The first camera I ever bought was a one mega-pixel point and shoot digital camera from Target. That was in 2002. Fast forward three years, and I was ready to get serious about photography. I spent $1000 on eBay for a DSLR, the Canon Rebel XT. That camera had seven autofocus points, and it produced a whopping eight megapixel photo (consider that Apple was still boasting that their iPhones had eight megapixel cameras ten years later in 2015).
My good friend, Andrew, who had the same model camera, was the one who talked me into getting it. I'm glad he did! I asked him to teach me how to use it, and he had one rule: “As soon as you take it out of the box, switch the mode and focus to Manual, and do not take it out of Manual until you can teach me how to use it.” That was the best rule I could have ever followed!
Andrew and I were in Biology 101 in university together. We came to class with our cameras soon after I received my camera in the mail, and a classmate noticed them. She asked if we were photographers, and she said she was interested in getting some photos taken to give to friends and family members. I bit and said I was a “budding photographer,” and I would be happy to take her photos for free for my portfolio.
I had learned the basics, but not well enough. I was under the impression that the goal was always to have a super fast shutter speed. So, I boosted my ISO to 1600 (the max for the Rebel XT), and I started the shoot with Liz. All of this was in Manual, including focus.
Are you ready to see photos that I was, at that time, very proud of? I look back and cringe. It's embarrassing. Out of focus. Terrible grain. Bad composition. You get the idea. But I am so glad I kept the photos and can reflect on them now. Let me say this now: Liz, the model, was great. There's nothing embarrassing or cringeworthy to say about her. It's all directed toward my idea of a photoshoot on 28 November 2005. I came away with 167 "keepers," which were all edited at my work computer in Photoshop 7.0. Here are the best of the "best." Brace yourself.
So, what do you think?
Now, take a look at some of my more recent photo shoots. I'll be the first to say there is a lot more growth needed. And since I only do photography with my spare time on the side, I have not grown as fast as I could have. But progress is evident, nonetheless.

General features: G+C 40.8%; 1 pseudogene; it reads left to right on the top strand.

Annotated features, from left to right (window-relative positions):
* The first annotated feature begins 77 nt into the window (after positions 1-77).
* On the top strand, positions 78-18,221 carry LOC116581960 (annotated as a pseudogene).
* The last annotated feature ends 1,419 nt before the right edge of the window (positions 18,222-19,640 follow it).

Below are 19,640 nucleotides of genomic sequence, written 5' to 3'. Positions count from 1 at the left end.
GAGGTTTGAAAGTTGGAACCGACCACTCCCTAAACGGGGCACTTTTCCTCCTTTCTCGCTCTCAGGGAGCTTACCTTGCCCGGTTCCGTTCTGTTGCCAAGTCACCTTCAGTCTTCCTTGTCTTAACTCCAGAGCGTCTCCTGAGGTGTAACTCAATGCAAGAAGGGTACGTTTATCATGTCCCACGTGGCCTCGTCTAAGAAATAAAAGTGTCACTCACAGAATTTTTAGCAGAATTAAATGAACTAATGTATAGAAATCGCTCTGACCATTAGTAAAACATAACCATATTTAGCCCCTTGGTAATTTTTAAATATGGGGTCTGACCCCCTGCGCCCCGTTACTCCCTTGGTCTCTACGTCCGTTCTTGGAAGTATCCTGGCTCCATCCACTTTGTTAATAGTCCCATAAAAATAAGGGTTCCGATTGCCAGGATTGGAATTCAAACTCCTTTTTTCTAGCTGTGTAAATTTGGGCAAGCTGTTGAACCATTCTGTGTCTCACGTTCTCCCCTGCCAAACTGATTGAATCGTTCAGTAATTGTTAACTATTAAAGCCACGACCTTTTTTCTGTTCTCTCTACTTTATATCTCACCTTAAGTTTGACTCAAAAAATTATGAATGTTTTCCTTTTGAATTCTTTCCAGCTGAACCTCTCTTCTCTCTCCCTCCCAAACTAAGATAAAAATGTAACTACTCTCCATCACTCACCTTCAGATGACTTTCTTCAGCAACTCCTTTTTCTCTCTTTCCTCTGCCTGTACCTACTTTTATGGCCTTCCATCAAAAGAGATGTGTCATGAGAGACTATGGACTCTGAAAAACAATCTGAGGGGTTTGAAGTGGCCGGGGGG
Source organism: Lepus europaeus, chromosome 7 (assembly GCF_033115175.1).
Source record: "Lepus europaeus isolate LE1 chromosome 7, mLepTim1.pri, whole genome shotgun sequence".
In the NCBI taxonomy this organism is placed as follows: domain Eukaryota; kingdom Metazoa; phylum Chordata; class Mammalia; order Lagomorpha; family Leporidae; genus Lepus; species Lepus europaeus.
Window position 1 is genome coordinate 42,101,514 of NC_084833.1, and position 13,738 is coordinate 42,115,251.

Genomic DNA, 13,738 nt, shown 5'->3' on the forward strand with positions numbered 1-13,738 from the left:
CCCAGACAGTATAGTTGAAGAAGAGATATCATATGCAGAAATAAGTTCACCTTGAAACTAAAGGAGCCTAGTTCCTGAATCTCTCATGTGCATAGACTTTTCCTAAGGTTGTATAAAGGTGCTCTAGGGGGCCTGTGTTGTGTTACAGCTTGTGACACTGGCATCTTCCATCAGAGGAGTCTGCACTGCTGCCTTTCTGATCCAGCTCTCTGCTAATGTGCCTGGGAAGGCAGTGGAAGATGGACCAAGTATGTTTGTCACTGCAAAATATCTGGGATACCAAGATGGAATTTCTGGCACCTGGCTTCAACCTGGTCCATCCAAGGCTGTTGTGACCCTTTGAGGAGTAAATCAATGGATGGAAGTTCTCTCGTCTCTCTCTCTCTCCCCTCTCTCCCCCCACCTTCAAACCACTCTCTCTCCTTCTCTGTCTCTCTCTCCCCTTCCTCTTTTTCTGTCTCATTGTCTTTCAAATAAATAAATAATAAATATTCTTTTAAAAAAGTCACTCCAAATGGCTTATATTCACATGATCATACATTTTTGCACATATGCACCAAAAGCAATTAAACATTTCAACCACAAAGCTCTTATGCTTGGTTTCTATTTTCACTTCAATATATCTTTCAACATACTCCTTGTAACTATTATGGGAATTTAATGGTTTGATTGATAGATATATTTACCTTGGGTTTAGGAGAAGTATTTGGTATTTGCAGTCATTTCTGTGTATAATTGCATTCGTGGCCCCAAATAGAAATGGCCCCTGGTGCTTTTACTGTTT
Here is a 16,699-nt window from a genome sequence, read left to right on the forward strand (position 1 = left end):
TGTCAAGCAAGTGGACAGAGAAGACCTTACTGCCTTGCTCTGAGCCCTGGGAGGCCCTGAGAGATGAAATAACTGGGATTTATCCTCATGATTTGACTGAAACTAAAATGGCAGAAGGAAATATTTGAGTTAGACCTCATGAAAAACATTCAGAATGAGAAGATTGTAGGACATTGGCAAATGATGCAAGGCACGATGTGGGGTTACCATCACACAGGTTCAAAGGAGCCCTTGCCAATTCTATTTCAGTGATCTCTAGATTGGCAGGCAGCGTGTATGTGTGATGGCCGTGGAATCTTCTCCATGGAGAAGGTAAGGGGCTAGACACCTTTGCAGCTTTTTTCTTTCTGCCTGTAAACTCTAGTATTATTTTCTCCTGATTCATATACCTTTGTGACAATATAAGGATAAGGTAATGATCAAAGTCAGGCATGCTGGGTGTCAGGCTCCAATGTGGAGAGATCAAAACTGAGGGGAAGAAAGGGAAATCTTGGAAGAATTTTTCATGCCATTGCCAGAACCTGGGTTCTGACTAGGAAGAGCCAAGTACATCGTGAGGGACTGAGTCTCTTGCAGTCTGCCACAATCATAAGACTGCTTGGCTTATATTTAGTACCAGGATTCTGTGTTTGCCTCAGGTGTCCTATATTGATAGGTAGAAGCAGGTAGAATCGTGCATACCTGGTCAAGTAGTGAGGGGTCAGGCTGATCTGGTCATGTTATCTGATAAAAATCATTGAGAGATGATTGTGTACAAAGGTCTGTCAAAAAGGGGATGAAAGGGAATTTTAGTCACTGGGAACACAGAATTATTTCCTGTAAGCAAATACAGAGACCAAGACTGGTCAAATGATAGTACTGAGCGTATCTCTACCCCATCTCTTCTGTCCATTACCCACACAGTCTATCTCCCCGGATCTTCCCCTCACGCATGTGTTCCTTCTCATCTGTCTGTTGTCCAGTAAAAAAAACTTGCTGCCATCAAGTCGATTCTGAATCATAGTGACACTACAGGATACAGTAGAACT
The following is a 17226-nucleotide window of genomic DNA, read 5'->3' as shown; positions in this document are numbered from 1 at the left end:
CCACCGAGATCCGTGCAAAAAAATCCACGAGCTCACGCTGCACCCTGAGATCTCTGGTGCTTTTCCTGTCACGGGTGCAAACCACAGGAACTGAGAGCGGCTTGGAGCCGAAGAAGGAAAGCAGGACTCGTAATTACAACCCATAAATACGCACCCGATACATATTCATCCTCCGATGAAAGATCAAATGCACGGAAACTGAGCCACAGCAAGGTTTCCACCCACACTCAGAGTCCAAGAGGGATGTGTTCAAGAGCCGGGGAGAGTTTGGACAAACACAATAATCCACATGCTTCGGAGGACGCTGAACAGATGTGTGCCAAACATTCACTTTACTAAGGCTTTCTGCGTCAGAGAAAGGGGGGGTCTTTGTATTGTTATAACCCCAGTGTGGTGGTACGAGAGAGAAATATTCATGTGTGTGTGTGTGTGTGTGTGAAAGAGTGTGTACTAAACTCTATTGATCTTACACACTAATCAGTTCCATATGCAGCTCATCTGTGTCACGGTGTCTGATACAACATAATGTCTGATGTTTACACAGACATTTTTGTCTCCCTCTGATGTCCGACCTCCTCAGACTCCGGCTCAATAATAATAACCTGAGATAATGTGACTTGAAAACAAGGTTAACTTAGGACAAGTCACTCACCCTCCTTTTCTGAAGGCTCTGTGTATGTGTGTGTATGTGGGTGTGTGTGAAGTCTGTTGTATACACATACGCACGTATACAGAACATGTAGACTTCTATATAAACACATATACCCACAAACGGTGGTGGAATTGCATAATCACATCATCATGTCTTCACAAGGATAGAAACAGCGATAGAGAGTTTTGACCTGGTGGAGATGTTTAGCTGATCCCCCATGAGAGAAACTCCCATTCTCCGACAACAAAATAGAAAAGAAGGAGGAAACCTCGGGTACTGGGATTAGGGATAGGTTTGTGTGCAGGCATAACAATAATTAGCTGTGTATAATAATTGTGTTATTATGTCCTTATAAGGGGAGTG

If you would like to see more photos from these shoots, check out the galleries:
Whatever you're working on now, keep a record of it. It is always worth going back to see how you've progressed, no matter how embarrassing it is.
For Christmas, I bought my wife, Kristen, a Groupon voucher for a hairdresser in Wellington City. Even though the gift was for her, I knew I would get something out of it, too. She does not enjoy driving in the city, so it is usually my job to drive her to any appointments downtown. I love any chance I get to walk around the city, so long as the weather is conducive for it. To walk around the city with my family is even better! We enjoyed a picnic on a bench on Willis Street, and I offered to push the boys around in the double pram while she had her hair appointment. While doing so, I was able to show some city and waterfront life to Silas, that is, until both he and Asher fell asleep. Then, I grabbed my camera and started taking some shots around Wellington.
Street photography is a wonderful adventure. You never know what your next subject will be, and you rarely have control over how it looks. I took some of my all-time favourites shots on this day. Which one is your favourite?
In April 2017, Titus noticed I was into videography. Right away, he and I started talking about making photos and videos together of his stunts, free running, and parkour. Our first attempt was a success when we filmed his "Train Hard; Bail Hard" video in an abandoned war bunker the following month (you can view it at the bottom of this page). Now, we've enjoyed our second go at it. He and I have both seen growth in each other, and we are excited to share what we came up with.
He came down to Wellington and stayed with my family on Thursday, 8 February. We worked that day and the following downtown to accomplish two things: 1. Film our second video together. 2. Take epic photos for his social media. The filming took place in Frank Kitts park. The photography took place a lot higher than ground level. We scoured the city to take the best and most epic shots we could. We were highly limited by time and by our commitment to following the law. Scroll down and see for yourself what we came up with. You may notice that we were also able to squeeze in some studio shots. What do you think?
My family has lived in New Zealand for nearly six years, and we had not been north of Auckland. So, we decided to take our summer vacation to Northland, New Zealand. We enjoyed it very much! We stayed at two AirBnB locations. One was just outside of Whangarei in Ruakaka, and the other was just south of Cape Reinga in Ngataki. Both owners gave me permission to fly my drone above their properties, which is how I was able to capture some amazing farmland sunsets and sunrises.
We all enjoyed the trip, and the boys travelled very well. There is another video of the travels coming. For now, enjoy my cinematic video and these photos, including some snapshots and selfies from my phone.